I do not wish to censure: but, surely, if the people of Liverpool had been properly sensible of what was due to Mr. Roscoe and themselves, his library would never have been sold. Good worldly reasons may, doubtless, be given for the circumstance, which it would be difficult to combat with others that might seem merely fanciful 50 ; but it certainly appears to me such an opportunity as seldom occurs, of cheering a noble mind struggling under misfortunes, by one of the most delicate, but most expressive tokens of public sympathy. It is difficult, however, to estimate a man of genius properly who is daily before our eyes. He becomes mingled and confounded with other men. His great qualities lose their novelty, and we become too familiar with the common materials which form the basis even of the loftiest character. Some of Mr. Roscoe's townsmen may regard him merely as a man of business; others, as a politician; all find him engaged like themselves in ordinary occupations, and surpassed, perhaps, by themselves on some points of worldly wisdom. Even that amiable and unostentatious simplicity of character, which gives the nameless grace to real excellence 51, may cause him to be undervalued 52 by some coarse minds, who do not know that true worth is always void of glare and pretension. But the man of letters who speaks of Liverpool, speaks of it as the residence of Roscoe. -- The intelligent traveller who visits

49) nölice etwa: Interesse.
50) fanciful, als Gegensatz des vorhergehenden worldly = ideal.

51) welche dem wahren Werth eine so unbeschreibliche Anmuth verleiht.

52) may cause him to be undervalued : Accusativ mit d. Infinitiv: mag die Ursache sein, dass er u. s. w.

it, inquires where Roscoe is to be seen. — He is the literary landmark 53 of the place, indicating its existence to the distant scholar. – He stands like Pompey's column at Alexandria 5t, towering alone in classic dignity.

The following sonnet, addressed by Mr. Roscoe to his books on parting with them, is alluded to in the preceding article. If anything can add effect to the pure feeling and elevated thought here displayed, it is the conviction that the whole is no effusion of fancy, but a faithful transcript from the writer's heart: –

As one, who destined from his friends to part,

Regrets his loss, but hopes again erewhile 55

To share their converse and enjoy their smile,
And tempers as he may affliction’s dart;

Thus, loved associates, chiefs of elder art,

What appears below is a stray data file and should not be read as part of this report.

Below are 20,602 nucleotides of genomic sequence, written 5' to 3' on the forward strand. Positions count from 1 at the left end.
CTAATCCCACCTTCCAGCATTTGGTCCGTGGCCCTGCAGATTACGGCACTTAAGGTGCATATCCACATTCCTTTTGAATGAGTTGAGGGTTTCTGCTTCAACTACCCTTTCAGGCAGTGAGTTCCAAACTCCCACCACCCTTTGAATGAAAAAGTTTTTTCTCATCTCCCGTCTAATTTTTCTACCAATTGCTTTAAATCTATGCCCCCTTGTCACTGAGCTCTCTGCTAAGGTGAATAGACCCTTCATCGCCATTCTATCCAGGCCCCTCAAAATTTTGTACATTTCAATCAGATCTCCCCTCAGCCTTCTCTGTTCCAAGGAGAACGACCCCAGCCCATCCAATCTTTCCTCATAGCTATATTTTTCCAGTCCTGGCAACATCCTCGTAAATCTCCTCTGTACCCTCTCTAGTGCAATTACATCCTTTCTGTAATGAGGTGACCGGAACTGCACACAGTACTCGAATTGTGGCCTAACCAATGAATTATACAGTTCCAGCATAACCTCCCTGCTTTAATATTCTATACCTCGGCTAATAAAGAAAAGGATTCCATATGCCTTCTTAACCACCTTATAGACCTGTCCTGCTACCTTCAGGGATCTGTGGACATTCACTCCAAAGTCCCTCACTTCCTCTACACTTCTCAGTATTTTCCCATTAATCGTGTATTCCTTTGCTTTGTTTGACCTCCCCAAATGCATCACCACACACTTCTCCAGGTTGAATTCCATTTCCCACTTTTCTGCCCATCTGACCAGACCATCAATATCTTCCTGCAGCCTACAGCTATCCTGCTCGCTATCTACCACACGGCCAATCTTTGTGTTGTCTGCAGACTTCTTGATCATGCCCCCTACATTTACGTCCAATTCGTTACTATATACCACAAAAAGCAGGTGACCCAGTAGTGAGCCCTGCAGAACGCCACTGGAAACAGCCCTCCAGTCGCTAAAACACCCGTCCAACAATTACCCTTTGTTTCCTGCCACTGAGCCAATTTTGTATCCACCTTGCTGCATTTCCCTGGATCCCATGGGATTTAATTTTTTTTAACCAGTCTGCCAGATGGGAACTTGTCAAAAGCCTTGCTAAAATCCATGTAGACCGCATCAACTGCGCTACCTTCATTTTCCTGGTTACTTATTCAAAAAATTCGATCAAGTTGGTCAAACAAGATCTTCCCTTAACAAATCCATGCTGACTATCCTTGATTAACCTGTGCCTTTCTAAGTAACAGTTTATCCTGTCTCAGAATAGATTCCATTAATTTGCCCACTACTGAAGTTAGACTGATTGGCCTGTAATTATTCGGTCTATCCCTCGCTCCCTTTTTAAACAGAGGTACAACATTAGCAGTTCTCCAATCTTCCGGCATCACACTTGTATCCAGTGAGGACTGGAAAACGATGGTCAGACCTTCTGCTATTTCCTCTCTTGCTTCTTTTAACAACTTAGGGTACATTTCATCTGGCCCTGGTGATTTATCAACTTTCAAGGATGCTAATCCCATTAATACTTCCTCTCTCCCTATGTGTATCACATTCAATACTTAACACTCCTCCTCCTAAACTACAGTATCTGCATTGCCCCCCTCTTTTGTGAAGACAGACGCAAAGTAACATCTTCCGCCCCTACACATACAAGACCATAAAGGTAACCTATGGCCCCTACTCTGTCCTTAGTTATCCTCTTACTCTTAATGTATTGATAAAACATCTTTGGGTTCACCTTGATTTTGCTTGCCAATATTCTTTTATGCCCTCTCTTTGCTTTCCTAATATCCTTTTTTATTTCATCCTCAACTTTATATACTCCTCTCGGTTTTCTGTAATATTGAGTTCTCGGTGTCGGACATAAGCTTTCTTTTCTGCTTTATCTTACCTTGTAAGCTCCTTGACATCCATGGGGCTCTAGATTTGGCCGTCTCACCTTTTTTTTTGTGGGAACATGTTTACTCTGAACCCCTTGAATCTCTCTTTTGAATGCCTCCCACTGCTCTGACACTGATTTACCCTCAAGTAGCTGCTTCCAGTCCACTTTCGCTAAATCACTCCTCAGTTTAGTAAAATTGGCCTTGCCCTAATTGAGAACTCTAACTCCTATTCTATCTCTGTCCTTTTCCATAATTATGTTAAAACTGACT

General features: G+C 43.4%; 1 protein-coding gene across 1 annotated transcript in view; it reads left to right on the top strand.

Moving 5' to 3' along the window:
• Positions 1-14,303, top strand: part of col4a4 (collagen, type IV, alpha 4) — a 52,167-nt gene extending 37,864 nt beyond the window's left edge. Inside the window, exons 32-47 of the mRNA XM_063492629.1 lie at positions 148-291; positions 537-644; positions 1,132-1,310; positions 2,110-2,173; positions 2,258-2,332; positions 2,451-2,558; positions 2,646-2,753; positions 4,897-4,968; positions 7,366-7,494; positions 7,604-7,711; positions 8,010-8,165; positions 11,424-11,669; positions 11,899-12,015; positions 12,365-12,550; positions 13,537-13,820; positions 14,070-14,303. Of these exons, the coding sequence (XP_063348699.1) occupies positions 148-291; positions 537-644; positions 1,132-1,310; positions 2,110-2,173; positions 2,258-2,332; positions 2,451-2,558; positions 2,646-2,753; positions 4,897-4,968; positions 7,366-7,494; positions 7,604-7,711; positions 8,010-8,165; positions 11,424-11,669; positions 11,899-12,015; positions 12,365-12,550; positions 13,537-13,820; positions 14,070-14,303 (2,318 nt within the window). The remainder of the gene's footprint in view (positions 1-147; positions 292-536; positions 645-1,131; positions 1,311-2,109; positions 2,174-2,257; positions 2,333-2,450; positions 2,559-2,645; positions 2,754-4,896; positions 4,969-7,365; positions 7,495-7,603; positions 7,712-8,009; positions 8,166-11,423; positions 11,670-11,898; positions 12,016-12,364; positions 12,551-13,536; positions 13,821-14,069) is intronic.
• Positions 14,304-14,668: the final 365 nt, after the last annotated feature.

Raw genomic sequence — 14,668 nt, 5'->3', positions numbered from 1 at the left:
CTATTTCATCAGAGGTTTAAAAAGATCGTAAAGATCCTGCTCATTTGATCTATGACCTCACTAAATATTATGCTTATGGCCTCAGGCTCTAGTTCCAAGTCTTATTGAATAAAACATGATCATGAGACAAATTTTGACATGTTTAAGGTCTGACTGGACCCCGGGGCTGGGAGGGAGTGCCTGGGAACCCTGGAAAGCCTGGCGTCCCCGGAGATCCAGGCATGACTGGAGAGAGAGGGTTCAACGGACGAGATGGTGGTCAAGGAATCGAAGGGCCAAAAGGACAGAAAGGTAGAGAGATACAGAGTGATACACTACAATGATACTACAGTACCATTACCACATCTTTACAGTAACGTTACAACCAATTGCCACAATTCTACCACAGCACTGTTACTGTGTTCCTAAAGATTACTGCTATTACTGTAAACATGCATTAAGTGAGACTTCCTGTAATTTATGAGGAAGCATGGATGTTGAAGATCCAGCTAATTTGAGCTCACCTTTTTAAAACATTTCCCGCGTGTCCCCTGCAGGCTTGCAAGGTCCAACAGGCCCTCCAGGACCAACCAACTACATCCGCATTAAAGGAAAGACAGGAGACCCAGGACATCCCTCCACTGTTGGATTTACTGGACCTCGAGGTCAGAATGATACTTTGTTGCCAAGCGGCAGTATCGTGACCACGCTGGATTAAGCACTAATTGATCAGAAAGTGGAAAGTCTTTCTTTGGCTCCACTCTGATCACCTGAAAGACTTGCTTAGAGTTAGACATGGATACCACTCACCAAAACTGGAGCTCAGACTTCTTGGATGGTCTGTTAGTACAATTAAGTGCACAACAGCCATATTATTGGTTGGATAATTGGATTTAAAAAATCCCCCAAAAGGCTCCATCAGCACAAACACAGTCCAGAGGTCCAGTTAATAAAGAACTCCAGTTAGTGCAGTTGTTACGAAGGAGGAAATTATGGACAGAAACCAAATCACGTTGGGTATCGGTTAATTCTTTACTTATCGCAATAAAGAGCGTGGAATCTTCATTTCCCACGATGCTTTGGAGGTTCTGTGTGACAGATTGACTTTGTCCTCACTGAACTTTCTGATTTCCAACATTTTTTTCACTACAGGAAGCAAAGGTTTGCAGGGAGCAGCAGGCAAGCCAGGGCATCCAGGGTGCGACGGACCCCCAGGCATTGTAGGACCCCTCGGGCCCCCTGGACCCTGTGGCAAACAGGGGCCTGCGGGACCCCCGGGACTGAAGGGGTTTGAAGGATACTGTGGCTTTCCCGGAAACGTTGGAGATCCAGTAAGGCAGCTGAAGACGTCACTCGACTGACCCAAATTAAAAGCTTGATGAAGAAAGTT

Teachers of wisdom, who could once beguile

My tedious hours, and lighten every toil,
I now resign you; nor with fainting heart:

53) landmark = a mark to designate the boundary of land; any mark or fixed object (as a marked tree, a stone, a ditch, or a heap of stones) by which the limits of a farm, a town, or other portion of territory may be known and preserved = Wahrzeichen, d. h. eine Eigenheit des Orts, welche die Handwerksgesellen einer Stadt andern einwandernden zeigen, damit diese darthun können, dass sie an dem Ort gewesen sind.

54) Die Pompejussäule im Süden von Alexandrien gehört zur' corinthischen Ordnung und erreicht mit Fussgetsell und Knauf eine Gesammthöhe von 98 Pariser Fuss. Thr riesenhafter Schaft mit einem Durchmesser von 8 Fuss und einer Höhe von 68 Fuss ist aus einem einzigen Stück rothen ägyptischen Granits gehauen. - Der gelehrte Araber Abulfeda nennt sie die Säule des Severus. Eine erst in neuerer Zeit entdeckte griechische Inschrift am Piedestal führte zu der Vermuthung, dass Diocletian der Begründer gewesen. Clarke versucht zu beweisen, dass Julius Caesar dieser wahrscheinlieh lange vor seiner Zeit errichteten Säule die Bestimmung gegeben habe, oben jene Urne zu tragen, in welcher das Haupt des Pompejus beigesetzt wurde. Nach Anderen soll sie eine der Säulen sein, welche einst den Serapistempel zierten.

55) erewhile und erewhiles wörtl. vor einer Weile; jetzt veraltet, = some time ago, a little while before (Webster) vor kurzem, von der Vergangenheit. — Hier wird es auf die Zukunft bezogen und bezeichnet demgemäss: (vor einer Weile, ehe eine Weile vergeht,) in kurzem, bald; vergl. dazu das engl. ere long und das franz. avant peu = in Kurzem. Die Lexica geben nur die sich auf die Vergangenheit beziehende Bedeutung.

For pass 56 a few short years, or days, or hours,
And happier seasons may their dawn unfold,

And all your sacred fellowship restore;
Whea, freed from earth, unlimited its powers 57,
Mind shall with mind direct communion hold,

And kindred spirits meet to part no more.


The treasures of the deep are not so precious
As are the conceal'd comforts 1 of a man
Lock'd up in woman's love. I scent the air
Of blessings, when I come but near the house.
What a delicious breath? marriage sends forth...

The violet bed's not sweeter3. MIDDLETON 4. I have often had occasion to remark the fortitude with which women sustain the most overwhelming reverses of fortune. Those disasters which break down the spirit of a man, and prostrate him in the dust, seem to call forth all the energies of the softer sex, and give such intrepidity and elevation to their character, that at times it approaches to sublimity. Nothing can be more touching than to behold a soft and tender female, who had been all6 weakness and dependence, and alive to every trivial roughness, while treading the prosperous paths of life, suddenly rising in mental force to be the comforter and

56) pass a few short years: Conjunctiv der Einräumung im Hauptsatz; deutsch etwa: lass einige kurze Jahre etc. dahingehen.

57) unlimited its powers absolutes Particip (the case absolute); indem seine (its bezieht sich auf mind) Kraft unbeschränkt ist.

) The concealed comforts: etwa „die verborgenen Freuden', die verborgene Glückseligkeit,

2) breath Athem (altengl. bređ Dampf, Geruch, Athem, Zoro, neuhd. Brodem, heisser Dampf), hier etwa: Duft; to send forth = ausströmen.

3) „Ein Veilchenbeet duftet nicht lieblicher“.

4) Thomas Middleton, † 1627, verfasste ungefähr 20 Dramen, unter denen The Witch, ein Stück, zu dem man die Hexenpartien in Shaksperes Macbeth in Beziehung gesetzt hat, ohne entscheiden zu können, wer der Entlehnende gewesen. - Die im Text angeführten Verse sind aus dem Drama: Women, beware of Women, das für Middletons bestes gehalten wird.

5) it viz. their character.

6) who had been all weakness. In Bezug auf das adverbial gebrauchte: all vergl. das französ.: Le chien est tout zèle, tout ardeur, tout obéissance.